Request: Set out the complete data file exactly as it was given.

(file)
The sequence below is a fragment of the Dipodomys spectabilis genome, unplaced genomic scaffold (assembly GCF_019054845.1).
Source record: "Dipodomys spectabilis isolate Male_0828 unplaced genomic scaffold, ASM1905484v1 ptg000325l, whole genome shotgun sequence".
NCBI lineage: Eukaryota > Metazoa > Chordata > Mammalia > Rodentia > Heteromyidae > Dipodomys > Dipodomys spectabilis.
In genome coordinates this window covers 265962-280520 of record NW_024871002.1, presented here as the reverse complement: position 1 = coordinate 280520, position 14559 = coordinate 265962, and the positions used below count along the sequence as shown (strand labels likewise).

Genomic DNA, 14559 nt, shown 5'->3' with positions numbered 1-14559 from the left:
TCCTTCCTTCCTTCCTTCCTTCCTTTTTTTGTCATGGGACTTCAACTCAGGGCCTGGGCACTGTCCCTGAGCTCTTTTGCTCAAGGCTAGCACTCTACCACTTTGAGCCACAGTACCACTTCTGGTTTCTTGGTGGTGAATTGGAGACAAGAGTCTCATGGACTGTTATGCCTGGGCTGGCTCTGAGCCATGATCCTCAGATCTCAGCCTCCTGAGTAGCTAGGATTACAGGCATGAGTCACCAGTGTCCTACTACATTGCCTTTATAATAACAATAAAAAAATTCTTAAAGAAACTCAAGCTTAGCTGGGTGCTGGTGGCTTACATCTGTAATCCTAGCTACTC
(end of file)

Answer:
The sequence below is a fragment of the Dipodomys spectabilis genome, unplaced genomic scaffold (assembly GCF_019054845.1).
Source record: "Dipodomys spectabilis isolate Male_0828 unplaced genomic scaffold, ASM1905484v1 ptg000325l, whole genome shotgun sequence".
NCBI lineage: Eukaryota > Metazoa > Chordata > Mammalia > Rodentia > Heteromyidae > Dipodomys > Dipodomys spectabilis.
In genome coordinates this window covers 265962-280520 of record NW_024871002.1, presented here as the reverse complement: position 1 = coordinate 280520, position 14559 = coordinate 265962, and the positions used below count along the sequence as shown (strand labels likewise).

Genomic DNA, 14559 nt, shown 5'->3' with positions numbered 1-14559 from the left:
TCCTTCCTTCCTTCCTTCCTTCCTTTTTTTGTCATGGGACTTCAACTCAGGGCCTGGGCACTGTCCCTGAGCTCTTTTGCTCAAGGCTAGCACTCTACCACTTTGAGCCACAGTACCACTTCTGGTTTCTTGGTGGTGAATTGGAGACAAGAGTCTCATGGACTGTTATGCCTGGGCTGGCTCTGAGCCATGATCCTCAGATCTCAGCCTCCTGAGTAGCTAGGATTACAGGCATGAGTCACCAGTGTCCTACTACATTGCCTTTATAATAACAATAAAAAAATTCTTAAAGAAACTCAAGCTTAGCTGGGTGCTGGTGGCTTACATCTGTAATCCTAGCTACTC